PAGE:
At the time this photo of a demonstration for the freedom of Ukrainian hostages of the Kremlin was held in 2019, 70 of them were imprisoned. Now, over 100 are. Photo: Serhii Nuzhnenko, RFE/RL
The Kremlin’s Ukrainian political prisoners in Crimea are left to the mercy of fate. The issues of the occupied peninsula appear to have fallen by the wayside both in Ukraine and on the international plane. But with Ukraine’s all-weather friend Joe Biden and his team taking power, political prisoners and their families gained hope that their problems will be given more attention than before.
Ahead of senior Biden administration official Antony Blinken’s first visit to Kyiv on 5-6 May, Ukrainian political prisoner in Crimea Oleksiy Bessarabov made an appeal to the US Secretary of State. Will Blinken hear this plea for help?
Frequently, incarceration is the price of their peaceful dissent. Kangaroo courts falsify evidence to put innocent Crimeans behind the bars. Ukrainian human rights organizations recognise them as political prisoners because the only reason for their imprisonment is their ethnicity, religion, or dissenting political views.
Oleksiy Bessarabov is a Ukrainian political prisoner in Crimea accused on the basis of trumped-up charges. He called on Mr Blinken to raise the issue of the Ukrainian political prisoners in Crimea during the meeting of the US and Russian Presidents Joe Biden and Vladimir Putin.
In his statement, Bessarabov said,
“We, the political prisoners, bearing in mind the preparation of the meetings of the president of Ukraine, and then the president of the US with the Russian head of state, are convinced that the key topic must be the unconditional liberation of illegally detained by Russia persons in the prisons of Russia and Crimea. This is not the issue of politics but restoration of minimal trust, dignity and morality of national leaders of the XXI century.”
Bessarabov further noted that:
“Despite the fact that my name, as well as the names of dozens of other political prisoners, entered the lists of human rights NGOs such as Freedom House and Memorial, we are almost forgotten. Only our nearest and dearest, friends, and colleagues remember. We are forgotten because the issue of Crimea is brought to the table neither in the Normandy format nor in Minsk talks. These platforms discuss only the occupied Donbas but not Crimea.”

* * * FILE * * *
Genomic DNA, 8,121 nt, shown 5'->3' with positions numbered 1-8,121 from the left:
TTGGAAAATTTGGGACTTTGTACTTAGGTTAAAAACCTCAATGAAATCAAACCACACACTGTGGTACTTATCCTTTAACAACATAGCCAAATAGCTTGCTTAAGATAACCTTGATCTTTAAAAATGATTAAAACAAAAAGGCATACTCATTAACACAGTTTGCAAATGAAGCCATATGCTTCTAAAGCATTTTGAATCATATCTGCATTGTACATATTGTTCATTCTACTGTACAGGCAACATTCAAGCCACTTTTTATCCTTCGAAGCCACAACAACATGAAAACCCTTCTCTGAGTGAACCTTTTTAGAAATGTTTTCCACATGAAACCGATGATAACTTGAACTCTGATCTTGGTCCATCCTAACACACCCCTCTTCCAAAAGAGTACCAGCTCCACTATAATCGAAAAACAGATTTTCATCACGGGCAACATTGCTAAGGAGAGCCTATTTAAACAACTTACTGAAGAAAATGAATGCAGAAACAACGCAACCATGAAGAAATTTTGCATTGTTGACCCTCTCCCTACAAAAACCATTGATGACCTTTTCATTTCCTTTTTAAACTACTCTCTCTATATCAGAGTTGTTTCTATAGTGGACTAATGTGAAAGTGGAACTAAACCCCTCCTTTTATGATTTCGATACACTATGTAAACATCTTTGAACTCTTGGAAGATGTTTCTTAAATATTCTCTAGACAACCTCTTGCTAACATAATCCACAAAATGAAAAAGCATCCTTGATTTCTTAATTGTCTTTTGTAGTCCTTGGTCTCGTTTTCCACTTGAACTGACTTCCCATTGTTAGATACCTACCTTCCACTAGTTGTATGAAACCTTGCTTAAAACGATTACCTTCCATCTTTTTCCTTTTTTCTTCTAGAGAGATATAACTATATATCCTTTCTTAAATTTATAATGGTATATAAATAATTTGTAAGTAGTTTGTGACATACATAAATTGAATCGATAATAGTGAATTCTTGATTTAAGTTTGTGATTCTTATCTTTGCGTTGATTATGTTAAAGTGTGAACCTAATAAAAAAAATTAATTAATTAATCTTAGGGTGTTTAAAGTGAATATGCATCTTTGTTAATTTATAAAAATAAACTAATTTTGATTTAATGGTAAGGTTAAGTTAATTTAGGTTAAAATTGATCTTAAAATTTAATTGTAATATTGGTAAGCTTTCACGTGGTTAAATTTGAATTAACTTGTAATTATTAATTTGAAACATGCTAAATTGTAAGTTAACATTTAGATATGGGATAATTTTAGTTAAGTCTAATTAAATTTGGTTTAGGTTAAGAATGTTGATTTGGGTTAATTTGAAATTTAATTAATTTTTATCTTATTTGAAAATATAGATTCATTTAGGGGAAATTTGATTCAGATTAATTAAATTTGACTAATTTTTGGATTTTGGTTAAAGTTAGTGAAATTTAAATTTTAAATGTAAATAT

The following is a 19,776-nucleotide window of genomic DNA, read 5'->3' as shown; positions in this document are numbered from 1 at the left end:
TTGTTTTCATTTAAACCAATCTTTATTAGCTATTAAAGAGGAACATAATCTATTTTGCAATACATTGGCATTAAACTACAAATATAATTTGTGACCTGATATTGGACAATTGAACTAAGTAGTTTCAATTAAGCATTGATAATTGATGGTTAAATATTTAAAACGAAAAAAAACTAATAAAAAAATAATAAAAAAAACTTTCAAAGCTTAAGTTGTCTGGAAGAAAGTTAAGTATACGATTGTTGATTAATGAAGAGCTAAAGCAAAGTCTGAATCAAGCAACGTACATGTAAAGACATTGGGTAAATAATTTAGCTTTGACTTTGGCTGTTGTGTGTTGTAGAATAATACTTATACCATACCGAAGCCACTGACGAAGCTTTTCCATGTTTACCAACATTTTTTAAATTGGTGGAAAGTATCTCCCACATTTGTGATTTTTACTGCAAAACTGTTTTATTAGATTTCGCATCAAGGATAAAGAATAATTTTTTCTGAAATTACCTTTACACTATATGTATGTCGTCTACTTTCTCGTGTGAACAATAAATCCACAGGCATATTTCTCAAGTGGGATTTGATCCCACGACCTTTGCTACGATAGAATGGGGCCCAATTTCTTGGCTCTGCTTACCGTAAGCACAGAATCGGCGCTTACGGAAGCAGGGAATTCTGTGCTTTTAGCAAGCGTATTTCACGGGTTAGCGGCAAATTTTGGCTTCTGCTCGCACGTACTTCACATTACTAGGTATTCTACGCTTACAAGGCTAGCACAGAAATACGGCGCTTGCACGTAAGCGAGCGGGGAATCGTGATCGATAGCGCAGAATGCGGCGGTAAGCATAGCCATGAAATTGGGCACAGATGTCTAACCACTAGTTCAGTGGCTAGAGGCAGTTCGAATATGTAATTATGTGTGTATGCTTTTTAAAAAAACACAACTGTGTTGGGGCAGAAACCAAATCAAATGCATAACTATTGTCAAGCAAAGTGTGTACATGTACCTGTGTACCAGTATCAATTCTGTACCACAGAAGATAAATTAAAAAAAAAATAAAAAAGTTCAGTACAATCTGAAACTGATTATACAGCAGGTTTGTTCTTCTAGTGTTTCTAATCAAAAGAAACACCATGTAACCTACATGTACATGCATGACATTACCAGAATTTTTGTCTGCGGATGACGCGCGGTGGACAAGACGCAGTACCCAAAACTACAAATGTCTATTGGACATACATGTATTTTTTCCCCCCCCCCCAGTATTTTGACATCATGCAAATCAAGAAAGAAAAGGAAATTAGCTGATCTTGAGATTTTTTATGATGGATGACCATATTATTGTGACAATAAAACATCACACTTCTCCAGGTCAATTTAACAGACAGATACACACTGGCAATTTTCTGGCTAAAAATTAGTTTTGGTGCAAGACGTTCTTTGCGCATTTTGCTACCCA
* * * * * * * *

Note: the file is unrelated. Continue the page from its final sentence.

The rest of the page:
Oleksiy Bessarabov expressed his hopes for the power and influence of the US to facilitate prisoners liberation.
The appeal was transmitted to the US Department of State and the US Embassy of Ukraine but no response has been issued yet.
Oleksiy Bessarabov’s appeal to Mr Blinken resonates with an open letter issued by the Platform for the Release of Political Prisoners, a non-partisan association created by former Kremlin political prisoners to protect the rights and advocate for the release of all those imprisoned for political motives in Ukraine, in occupied Crimea and Donbas, and abroad. This is instructive with regard to the significance of the issue of the Kremlin’s Ukrainian political prisoners on the one hand, and global leaders turning a blind eye to the problem on the other.
The letter is addressed to the US State Secretary Anthony Blinken and three foreign ministers of Belgium, the Netherlands, and Luxembourg — Sophie Wilmes, Stephanus Blok, and Jean Asselborn — who arrived in Kyiv last night.
The Platform for the Release of Political Prisoners expressed deep respect and gratitude for this joint visit to Ukraine during wartime. They highlighted that 109 political prisoners are held in Russian prisons in Crimea or Russia and 230 remain in the occupied Donbas:
“In the West, many believe that after the release of film director Oleg Sentsov, journalist Roman Sushchenko, Crimean Tatar activist Akhtem Chiygoz, and some other prominent Kremlin prisoners, the issue is closed. But this is not the case. Russia continues repressions. A recent example is the arrest of another Ukrainian “spy” in Sevastopol in April. Russia feels impunity, no threats, it can continue construction of the Nord Stream 2. Russia is blamed in the West for Navalny, but almost no one mentions hundreds of Ukrainians imprisoned by the Putin regime in the occupied territories and deported to Russia.”
In the letter, former Kremlin political prisoners describe the issue as critical yet forgotten, and the Ukrainian government powerless and inactive in this regard. The letter puts forward the request for the Western states:
“We are not only approaching you as reputable politicians, but we are also requesting your countries to put on the table in contacts with Russia a clear message of unconditional release of all Ukrainians, which are Kremlin’s political prisoners as the measure of credibility for further negotiations on any topic or issue. Please help us to present the West as the moral authority for Ukraine and the rest of the world.”
In April 2019, Oleksii Bessarabov and Volodymyr Dudka were sentenced to 14 years of imprisonment and high fines. Later, the Supreme Court of Russia turned down the defence’s appeal and upheld the previous judgement.Kyiv denies the charges against Dmytro Shtyblikov and Volodymyr Dudka. Russian Memorial human rights centre recognised them as political prisoners.
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